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#22: The Case of the
Fugitive Nurse
Original Airdate: 02/15/58

Summary Edit

From The Perry Mason TV Show Book
Janet Morris is arrested for poisoning her doctor-husband just before he flew to his death in his private plane. However, further investigation reveals that the dead man in the plane is not Dr. Morris after all, but one David Kirby. Dr. Morris is alive and well and living it up incognito in Mexico with his girlfriend.

Tragg still prosecutes Janet for murder but Perry suspects there is a master plan behind the scenes and looks for another killer.

Credits Edit

Random actor from episode. Click for page of all available.


Starring Raymond Burr
in Erle Stanley Gardner’s
The Case of The Fugitive Nurse
Barbara Hale, William Hopper, William Talman, Ray Collins


Directed by Laslo Benedek
Teleplay by Al C. Ward and Gene Wang
Ben Brady | Producer
Produced by CBS Television in association with Paisano Productions
Gail Patrick Jackson | Executive Producer
Sam White | Associate Producer


Sheppard Strudwick as Dr. Morris
Bethel Leslie as Janet Morris
Dabbs Greer as Dave Kirby
Maxine Cooper as Gladys Strome
Jeanette Nolan as Mrs. Kirby
Woodrow Chambliss as Phil Reese
Helen Brown as Mrs. Strome
Anthony Lettier as Arthur Strome
Arthur Hanson as Lt. Brewer
Larry Blake as Smith
George Davis as Frederick
Sydney Mason as Detective Ralston
Lee Roberts as Detective Ron Jacks
Gil Frye as Marshall
Joey Ray as Workman
Jack Kenney as Detective
Owen Cunningham as Judge
Jack W. Harris as Court Clerk

Uncredited Actors
Lee Miller as a Police officer.

Trivia Edit

CARS: Cameo: 1955 Chevrolet Nomad, black. From The Cars by Greg Cockerill.

In this show Phil Reese (Woodrow Chambliss), while testifying, is asked to describe the clothes worn by Hamilton Burger. He notes that D.A. Burger is wearing a gold necktie with black stripes. Burger would wear this necktie in several other episodes. Submitted by PaulDrake 33.

In his early scenes at the airport, Reese (Chambliss) speaks in a rather stilted and overly precise fashion, perhaps suggesting that in addition to his photographic memory he has a bit of an Obsessive/Compulsive disorder. It would be interesting to know which scenes weere filmed first and whose idea it was to change his manner of speaking. Submitted by FredK 29 December 2011.

Bad Accent Dept.: Just to add to Fred's comments about Mr. Reese's "accent" in this episode, which not only appears only when he gets to court, but comes and goes at that. A most unconvincing performance. To top it all off, it would be odd indeed to hear a Scottish burr coming from someone named Reese, a proud Welsh family name. Submitted by francis, 5/22/13.

He may have a photographic memory but not sure he is a good mechanic. When he is working on the aircraft, he appears to be tightening something in counter clockwise manner before walking away. Are certain bolts in an airplane left threaded? Of course, all would be torqued using a torque wrench which he was also not using. Submitted by Perry Baby 10/1/17.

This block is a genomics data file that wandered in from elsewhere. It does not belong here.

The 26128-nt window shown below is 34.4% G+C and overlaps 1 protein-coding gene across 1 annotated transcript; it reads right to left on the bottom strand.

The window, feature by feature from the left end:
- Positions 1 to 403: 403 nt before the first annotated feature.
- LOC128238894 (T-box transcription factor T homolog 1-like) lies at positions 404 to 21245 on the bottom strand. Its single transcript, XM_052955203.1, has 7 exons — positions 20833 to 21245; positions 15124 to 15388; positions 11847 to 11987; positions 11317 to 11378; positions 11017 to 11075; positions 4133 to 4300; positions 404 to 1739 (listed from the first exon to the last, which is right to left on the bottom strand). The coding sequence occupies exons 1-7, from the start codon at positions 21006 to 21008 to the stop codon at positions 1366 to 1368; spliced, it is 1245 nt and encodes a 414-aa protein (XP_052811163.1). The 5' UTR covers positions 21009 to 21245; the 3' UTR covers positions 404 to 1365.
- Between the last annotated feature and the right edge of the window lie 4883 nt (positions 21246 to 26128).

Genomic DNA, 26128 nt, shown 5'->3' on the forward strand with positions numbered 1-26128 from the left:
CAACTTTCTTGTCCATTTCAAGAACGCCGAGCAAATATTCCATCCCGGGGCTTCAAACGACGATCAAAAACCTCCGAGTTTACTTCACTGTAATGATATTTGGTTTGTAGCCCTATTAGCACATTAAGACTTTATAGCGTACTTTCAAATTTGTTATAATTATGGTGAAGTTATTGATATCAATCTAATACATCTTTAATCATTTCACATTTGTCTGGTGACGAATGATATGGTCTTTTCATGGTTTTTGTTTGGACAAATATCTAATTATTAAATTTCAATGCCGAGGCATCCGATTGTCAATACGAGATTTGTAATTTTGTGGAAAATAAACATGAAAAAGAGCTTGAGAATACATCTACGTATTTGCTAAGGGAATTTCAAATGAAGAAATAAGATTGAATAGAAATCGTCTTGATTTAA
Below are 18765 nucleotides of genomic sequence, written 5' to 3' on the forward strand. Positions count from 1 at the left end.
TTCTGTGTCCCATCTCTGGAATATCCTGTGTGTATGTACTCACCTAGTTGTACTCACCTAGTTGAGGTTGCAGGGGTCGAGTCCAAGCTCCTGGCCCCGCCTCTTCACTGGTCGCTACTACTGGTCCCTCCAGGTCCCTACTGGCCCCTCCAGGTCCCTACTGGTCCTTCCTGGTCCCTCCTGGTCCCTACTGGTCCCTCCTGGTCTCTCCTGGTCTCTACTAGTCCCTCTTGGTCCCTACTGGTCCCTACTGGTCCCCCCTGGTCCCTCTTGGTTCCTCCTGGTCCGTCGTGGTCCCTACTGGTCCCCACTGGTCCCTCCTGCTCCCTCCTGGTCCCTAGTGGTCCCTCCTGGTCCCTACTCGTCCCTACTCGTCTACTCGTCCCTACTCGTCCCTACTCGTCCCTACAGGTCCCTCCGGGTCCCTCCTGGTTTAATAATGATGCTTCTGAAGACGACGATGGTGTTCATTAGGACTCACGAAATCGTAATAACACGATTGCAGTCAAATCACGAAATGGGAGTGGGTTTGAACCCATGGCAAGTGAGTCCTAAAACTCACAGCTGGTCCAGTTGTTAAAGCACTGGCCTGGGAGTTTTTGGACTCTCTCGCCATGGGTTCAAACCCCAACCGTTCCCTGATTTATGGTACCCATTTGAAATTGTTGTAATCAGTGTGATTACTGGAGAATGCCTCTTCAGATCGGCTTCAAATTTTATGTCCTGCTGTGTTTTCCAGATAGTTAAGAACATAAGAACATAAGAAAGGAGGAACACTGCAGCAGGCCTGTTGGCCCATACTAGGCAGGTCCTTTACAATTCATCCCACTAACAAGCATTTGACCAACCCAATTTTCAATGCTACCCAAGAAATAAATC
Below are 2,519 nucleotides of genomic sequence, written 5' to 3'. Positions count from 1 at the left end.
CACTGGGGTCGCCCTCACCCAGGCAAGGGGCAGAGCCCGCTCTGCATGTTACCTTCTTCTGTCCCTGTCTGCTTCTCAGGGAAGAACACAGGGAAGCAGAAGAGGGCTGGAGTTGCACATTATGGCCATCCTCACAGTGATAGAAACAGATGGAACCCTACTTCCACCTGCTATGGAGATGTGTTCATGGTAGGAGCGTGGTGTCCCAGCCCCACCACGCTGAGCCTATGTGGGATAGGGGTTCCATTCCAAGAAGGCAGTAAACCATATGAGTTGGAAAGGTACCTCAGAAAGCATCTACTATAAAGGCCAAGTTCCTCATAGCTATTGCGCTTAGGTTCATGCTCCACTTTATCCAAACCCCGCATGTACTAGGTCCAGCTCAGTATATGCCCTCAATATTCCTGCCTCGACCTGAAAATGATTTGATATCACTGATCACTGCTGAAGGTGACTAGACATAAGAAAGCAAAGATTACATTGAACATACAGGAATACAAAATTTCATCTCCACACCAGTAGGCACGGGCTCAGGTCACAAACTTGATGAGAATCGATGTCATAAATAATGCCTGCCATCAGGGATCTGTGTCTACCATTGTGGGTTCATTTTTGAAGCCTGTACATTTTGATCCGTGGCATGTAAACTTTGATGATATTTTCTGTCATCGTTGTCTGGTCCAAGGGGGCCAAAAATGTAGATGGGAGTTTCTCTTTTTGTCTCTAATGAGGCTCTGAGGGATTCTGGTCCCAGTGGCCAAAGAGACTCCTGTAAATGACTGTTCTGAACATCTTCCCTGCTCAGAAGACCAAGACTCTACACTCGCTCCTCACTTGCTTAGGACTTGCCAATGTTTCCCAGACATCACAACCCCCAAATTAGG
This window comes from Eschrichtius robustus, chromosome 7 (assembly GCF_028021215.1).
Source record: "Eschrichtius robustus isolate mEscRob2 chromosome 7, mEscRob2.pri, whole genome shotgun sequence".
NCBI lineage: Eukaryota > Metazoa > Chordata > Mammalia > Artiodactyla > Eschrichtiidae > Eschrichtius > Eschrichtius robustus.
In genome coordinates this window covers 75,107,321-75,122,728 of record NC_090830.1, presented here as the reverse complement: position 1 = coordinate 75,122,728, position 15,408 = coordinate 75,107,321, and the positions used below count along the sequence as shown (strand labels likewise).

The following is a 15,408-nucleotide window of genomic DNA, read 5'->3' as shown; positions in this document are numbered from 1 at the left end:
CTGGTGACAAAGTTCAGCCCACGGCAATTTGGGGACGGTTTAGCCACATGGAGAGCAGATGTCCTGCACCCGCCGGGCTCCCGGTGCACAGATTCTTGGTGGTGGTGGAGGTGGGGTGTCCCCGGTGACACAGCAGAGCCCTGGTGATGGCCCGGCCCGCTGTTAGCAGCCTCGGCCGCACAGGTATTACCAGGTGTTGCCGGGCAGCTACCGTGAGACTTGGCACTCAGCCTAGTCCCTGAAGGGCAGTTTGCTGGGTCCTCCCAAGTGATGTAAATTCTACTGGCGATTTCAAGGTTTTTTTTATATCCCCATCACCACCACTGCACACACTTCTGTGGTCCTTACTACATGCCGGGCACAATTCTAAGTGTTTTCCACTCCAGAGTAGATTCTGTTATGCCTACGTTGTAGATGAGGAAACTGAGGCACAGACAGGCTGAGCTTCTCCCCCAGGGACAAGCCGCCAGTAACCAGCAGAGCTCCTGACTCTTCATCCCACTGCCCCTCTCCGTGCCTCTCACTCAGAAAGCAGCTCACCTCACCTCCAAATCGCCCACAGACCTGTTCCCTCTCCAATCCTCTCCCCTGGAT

According to Wikipedia, Woodrow Chambliss was once a drama exchange student in England....MikeM. 8/8/2016

This episode of Perry Mason (TCOT Fugitive Nurse) is based on an Erle Stanley Gardner novel of the same name. The season nine episode titled TCOT Vanishing Victim (#221, 7.17) is also based on this same ESG novel. So this ninth season episode is often considered to be a "re-make" of TCOT Fugitive Nurse. See here. Submitted by Charles Richmond, 26 April 2013.

Sightings: Distinguished Gentleman #1 appears as court reporter. Posted by daveb, 8/13/10. More info on the Who Is That? page.
+Distinguished Lady #2 is in the back row of the court behind Perry. Submitted by BigBill767, Nov 12,2016.

Uncredited Actors: Lee Miller as a Police Officer. Submitted by BigBill767, Nov 12,2016.

This is the first of six episodes featuring veteran character actor Dabbs Greer, perhaps best known as Rev. Alden on Little House On the Prairie. Among his many roles on TV and in film, Greer appeared in The Dick Van Dyke Show episode entitled “One Angry Man,” portraying a defense attorney named “Mr. Berger” up against a D.A. named “Mr. Mason,” played by Perry Mason alumnus Lee Bergere. (Other Perry Mason actors in the Van Dyke episode include defendant Sue Ane Langdon, judge Howard Wendell, and juror Herb Vigran.) Greer could move effortlessly between dramatic and comic roles, and was a solid performer in all styles. Among the preachers he portrayed were the army chaplain who wedded Rob and Laura Petrie on The Dick Van Dyke Show, and the minister who united Mike and Carol Brady and thus “created” the Brady Bunch. Submitted by alan_sings, 10/01/2010
+ Many in my generation will know Greer from the very first TV episode of The Adventures of Superman, where he played an airport delivery man carried aloft by an airship mooring line and saved from his earthward plummet by the Man of Steel. Submitted by francis, 6/05/14.